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Interview with Professor Pennebaker about the Effects of the JFK Assassination on Dallas (1991)

Jim Ruddy

Sound | 1991

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Transcript
  •  Jim Ruddy: -complications-
    James Pennebaker: Oh I see.
    Ruddy: some of which they would produce for-
    Pennebaker: Kind of like insider trading.
    Ruddy: Yeah. It's funny, they called right before they bought all this stock. 
    Pennebaker: Exactly.
    Ruddy: Even though they claim they're just talking about golfing. Have a conversation. Arrange something for them. 
  •  Ruddy: Okay, can you go ahead and tell us what your name is?
    Pennebaker: My name is James W. Pennebaker, Professor of Psychology at Southern Methodist University. 
    Ruddy: Tell us briefly, and I'll probably ask you some questions about it, but to help us out what was your findings about how the JFK assassination affected people in Dallas, people from Dallas. 
  •  Pennebaker: What we found was after the assassination occurred basically Dallas residents did what they could to avoid thinking about or dealing with it. Dallas became a city of the future and a city without a past. What we found was that in the three or four years after the assassination murder rates went up, suicide rates went up, deaths due to heart disease went up. These occurred in Dallas but not elsewhere in Texas, nowhere else in the United States.  
  •  Interestingly, Dallas did a lot of things to not think about the assassination. There were no streets, schools, buildings, or anything named after Kennedy. Interestingly a very similar thing happened in Memphis where virtually nothing is named after Martin Luther King even though there are some things named after Kennedy just as there are things named after Martin Luther King here. 
  •  Ruddy: What was it like to be a Dallas resident? For those of us who are new here, who never lived here, or were born since then, what are the kinds of things that Dallasites experienced when they went out of this town? 
  •  Pennebaker: In our interviews one thing we found was that Dallas residents, many of them were discriminated against when they'd go out of town. For example, people have told me of people throwing rocks at their cars, being refused service as restaurants, people making long distance phone calls from Dallas would have operators hang up on them. Story after story just showed that America, or many people in America... people in America were angry with Dallas residents.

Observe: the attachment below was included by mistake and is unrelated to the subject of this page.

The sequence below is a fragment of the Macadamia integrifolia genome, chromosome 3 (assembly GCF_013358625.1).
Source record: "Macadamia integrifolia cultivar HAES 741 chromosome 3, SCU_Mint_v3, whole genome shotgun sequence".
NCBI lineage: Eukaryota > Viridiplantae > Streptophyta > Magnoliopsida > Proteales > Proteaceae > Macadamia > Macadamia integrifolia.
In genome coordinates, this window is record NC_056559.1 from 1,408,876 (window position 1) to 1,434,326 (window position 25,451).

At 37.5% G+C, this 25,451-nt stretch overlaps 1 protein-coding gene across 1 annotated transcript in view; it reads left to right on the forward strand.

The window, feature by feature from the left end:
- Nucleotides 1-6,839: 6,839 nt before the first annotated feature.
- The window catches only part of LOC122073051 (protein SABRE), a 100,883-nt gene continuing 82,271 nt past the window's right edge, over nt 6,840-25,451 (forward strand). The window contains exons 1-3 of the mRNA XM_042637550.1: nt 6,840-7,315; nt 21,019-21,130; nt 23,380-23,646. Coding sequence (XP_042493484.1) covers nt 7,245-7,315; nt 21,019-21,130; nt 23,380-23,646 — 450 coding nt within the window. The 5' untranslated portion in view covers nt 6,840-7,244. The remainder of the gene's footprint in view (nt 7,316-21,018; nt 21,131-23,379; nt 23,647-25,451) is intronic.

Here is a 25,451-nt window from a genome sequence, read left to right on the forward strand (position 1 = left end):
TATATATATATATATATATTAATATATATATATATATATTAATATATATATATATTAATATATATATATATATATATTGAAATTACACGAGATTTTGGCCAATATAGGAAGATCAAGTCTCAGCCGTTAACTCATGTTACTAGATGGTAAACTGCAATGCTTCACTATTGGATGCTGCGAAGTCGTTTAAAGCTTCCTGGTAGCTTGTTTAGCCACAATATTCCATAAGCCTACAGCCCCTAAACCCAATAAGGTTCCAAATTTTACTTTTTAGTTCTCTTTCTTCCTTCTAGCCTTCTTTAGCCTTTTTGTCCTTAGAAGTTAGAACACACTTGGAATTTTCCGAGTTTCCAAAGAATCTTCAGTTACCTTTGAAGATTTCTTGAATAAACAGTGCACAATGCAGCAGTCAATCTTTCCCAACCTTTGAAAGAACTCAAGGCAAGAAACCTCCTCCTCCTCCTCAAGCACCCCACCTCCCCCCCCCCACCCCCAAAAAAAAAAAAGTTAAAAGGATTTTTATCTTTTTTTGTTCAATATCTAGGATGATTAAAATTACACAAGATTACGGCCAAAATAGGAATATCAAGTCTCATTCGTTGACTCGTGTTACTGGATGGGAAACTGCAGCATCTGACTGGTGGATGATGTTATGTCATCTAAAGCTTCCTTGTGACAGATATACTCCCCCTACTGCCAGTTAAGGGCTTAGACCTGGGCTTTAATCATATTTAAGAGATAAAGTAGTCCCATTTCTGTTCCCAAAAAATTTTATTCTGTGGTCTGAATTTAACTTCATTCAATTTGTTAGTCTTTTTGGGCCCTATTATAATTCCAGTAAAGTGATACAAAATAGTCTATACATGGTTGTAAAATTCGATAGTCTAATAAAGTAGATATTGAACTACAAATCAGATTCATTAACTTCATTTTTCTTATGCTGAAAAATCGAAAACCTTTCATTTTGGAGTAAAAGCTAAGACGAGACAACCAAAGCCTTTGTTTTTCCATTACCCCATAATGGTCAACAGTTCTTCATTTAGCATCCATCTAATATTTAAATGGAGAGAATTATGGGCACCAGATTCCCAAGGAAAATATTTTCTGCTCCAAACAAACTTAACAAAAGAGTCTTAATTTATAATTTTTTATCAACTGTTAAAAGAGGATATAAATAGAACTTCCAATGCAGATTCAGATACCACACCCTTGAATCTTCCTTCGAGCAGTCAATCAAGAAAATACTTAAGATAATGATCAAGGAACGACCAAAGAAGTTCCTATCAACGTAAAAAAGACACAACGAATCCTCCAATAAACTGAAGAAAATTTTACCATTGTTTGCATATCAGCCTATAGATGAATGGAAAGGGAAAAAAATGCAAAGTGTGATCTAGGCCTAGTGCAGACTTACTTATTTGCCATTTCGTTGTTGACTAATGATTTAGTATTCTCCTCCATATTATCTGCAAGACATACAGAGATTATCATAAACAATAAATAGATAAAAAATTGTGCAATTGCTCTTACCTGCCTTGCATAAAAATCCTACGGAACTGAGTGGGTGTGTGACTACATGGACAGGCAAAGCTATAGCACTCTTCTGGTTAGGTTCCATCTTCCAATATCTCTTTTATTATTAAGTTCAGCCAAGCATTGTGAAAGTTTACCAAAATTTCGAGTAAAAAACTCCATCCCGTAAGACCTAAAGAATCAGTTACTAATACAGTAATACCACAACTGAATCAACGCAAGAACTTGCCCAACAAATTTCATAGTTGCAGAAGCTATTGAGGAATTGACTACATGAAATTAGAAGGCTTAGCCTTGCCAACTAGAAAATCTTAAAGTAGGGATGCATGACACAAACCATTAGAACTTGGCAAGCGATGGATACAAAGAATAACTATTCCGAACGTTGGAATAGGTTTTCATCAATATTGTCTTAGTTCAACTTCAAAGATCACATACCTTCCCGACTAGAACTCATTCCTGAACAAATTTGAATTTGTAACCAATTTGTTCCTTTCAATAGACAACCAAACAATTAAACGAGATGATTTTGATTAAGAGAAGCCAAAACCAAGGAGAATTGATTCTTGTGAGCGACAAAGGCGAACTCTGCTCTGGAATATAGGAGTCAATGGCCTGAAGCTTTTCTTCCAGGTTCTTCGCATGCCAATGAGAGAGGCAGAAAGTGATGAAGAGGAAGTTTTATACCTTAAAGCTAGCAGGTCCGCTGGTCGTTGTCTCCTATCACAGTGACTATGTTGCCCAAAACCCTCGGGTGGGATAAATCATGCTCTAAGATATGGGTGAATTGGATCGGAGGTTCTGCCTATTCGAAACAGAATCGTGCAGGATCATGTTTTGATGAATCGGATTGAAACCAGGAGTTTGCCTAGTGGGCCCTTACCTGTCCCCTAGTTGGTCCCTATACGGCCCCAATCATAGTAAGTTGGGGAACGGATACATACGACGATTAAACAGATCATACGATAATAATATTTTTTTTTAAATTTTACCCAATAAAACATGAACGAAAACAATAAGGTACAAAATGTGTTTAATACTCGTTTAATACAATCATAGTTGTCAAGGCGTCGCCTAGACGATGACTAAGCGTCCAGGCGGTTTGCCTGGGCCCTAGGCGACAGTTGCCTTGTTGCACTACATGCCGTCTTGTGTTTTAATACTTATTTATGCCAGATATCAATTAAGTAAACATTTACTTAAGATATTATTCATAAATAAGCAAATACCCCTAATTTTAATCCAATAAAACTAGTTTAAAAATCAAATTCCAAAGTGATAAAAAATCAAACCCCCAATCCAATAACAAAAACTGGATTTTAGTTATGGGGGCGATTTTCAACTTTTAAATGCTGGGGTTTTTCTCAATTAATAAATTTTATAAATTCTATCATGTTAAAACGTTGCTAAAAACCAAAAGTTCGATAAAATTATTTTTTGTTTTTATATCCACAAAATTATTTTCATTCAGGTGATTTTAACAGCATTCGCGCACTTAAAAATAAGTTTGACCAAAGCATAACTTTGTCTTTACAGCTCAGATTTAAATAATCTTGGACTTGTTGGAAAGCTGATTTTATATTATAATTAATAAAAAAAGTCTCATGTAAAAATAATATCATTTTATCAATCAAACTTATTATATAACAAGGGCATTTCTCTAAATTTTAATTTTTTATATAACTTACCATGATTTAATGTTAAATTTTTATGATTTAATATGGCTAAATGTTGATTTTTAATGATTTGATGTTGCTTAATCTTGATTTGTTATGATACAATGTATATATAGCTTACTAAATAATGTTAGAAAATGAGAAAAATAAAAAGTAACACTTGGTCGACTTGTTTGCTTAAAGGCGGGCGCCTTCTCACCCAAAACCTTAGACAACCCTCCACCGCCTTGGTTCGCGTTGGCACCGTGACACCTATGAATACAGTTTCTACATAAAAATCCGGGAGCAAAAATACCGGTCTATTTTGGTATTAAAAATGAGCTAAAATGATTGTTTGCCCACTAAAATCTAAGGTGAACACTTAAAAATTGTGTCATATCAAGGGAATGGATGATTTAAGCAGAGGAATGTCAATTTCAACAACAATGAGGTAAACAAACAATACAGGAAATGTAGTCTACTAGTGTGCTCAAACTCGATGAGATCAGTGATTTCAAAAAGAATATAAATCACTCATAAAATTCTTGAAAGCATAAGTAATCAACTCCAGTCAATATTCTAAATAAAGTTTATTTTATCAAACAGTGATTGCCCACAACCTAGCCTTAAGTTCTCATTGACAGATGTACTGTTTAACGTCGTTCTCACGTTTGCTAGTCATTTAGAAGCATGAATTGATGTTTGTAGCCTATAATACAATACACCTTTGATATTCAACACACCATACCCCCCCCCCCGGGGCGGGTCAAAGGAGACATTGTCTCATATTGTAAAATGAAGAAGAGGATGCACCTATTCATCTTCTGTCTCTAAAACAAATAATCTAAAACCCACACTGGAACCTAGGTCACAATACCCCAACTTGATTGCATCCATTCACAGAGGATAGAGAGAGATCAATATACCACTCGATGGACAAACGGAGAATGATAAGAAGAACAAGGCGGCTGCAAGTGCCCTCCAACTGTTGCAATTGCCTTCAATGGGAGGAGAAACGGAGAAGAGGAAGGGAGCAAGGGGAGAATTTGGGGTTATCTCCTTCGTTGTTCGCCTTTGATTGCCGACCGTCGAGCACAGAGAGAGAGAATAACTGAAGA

•  Ruddy: What do you think this movie might or might, I know you like to deal with what's happening, speculate what could this movie real publicized about Kennedy do after 27 years? 
  •  Pennebaker: Ultimately I don't think it's going to do a lot. What, the interesting thing is we have to look at who is affected by this. All of our research indicates that people who are most upset about the assassination now are the people who were living in Dallas in 1963, which now is a minority of the Dallas population. Those are the people who still think about it but don't talk about it at all, who are upset by it. We're finding that young people in Dallas, or transplants, are actually quite fascinated by this phenomenon, this event that occurred in Dallas, so in many respects I think that there is the Dallas- there is more interest-
    Ruddy: Go ahead; take your time; say that all again. 
  •  Pennebaker: Okay. In many respects I think there is more interest in this particular movie among most Dallas residents, those people who weren't alive at the time. I think everybody else their attitude is "Let's not make such a big deal out of it. Let's move on." 
  •  Ruddy: Is it- how difficult is it for someone now to understand that kind of prejudice that happened back then. It seems like a fairly unusual phenomenon.  
  •  Pennebaker: It's a very unusual phenomenon, and you almost have to talk to residents to appreciate what happened. This was a massive trauma, not only for the country but, specifically for Dallas. There was this self-consciousness and great discomfort about it. Having this horrible thing happen in your city, in the town that you were proud of. 
  •  Ruddy: And in terms of how did that change, has it changed? If it changed what do you think helped change it. 
  •  Pennebaker: Well what happens is that after an event occurs usually it takes a long time for people to get to the point to acknowledge it, to admit that it occurred. It's interesting that the Sixth Floor exhibit, which just opened two years ago, finally was able to open. Before that Dallas residents did not want this to occur. In fact, before that there was virtually no acknowledgement downtown that the assassination had happened, but since then, since the building of the Sixth Floor, there's been this, I think a new openness that has occurred in Dallas, and I think this movie could be made now, but I don't think it could have been made 10 years ago.